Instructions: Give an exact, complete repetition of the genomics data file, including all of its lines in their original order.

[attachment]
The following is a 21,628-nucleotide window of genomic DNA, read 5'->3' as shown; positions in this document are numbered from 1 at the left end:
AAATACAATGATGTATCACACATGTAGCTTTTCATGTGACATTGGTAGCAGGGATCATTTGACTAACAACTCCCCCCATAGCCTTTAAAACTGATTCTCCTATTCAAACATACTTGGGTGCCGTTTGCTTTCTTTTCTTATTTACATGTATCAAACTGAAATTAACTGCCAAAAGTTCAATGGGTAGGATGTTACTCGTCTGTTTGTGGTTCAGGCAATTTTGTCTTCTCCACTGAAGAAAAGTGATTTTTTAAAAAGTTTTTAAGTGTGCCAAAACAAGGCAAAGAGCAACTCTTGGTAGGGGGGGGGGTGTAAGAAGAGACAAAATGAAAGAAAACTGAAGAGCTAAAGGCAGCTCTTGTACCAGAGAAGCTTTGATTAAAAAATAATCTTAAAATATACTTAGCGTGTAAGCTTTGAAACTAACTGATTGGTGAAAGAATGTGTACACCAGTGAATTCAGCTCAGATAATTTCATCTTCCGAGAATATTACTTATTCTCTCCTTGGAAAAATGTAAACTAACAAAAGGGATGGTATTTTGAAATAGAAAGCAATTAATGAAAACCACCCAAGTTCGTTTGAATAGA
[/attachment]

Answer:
The following is a 21,628-nucleotide window of genomic DNA, read 5'->3' as shown; positions in this document are numbered from 1 at the left end:
AAATACAATGATGTATCACACATGTAGCTTTTCATGTGACATTGGTAGCAGGGATCATTTGACTAACAACTCCCCCCATAGCCTTTAAAACTGATTCTCCTATTCAAACATACTTGGGTGCCGTTTGCTTTCTTTTCTTATTTACATGTATCAAACTGAAATTAACTGCCAAAAGTTCAATGGGTAGGATGTTACTCGTCTGTTTGTGGTTCAGGCAATTTTGTCTTCTCCACTGAAGAAAAGTGATTTTTTAAAAAGTTTTTAAGTGTGCCAAAACAAGGCAAAGAGCAACTCTTGGTAGGGGGGGGGGTGTAAGAAGAGACAAAATGAAAGAAAACTGAAGAGCTAAAGGCAGCTCTTGTACCAGAGAAGCTTTGATTAAAAAATAATCTTAAAATATACTTAGCGTGTAAGCTTTGAAACTAACTGATTGGTGAAAGAATGTGTACACCAGTGAATTCAGCTCAGATAATTTCATCTTCCGAGAATATTACTTATTCTCTCCTTGGAAAAATGTAAACTAACAAAAGGGATGGTATTTTGAAATAGAAAGCAATTAATGAAAACCACCCAAGTTCGTTTGAATAGA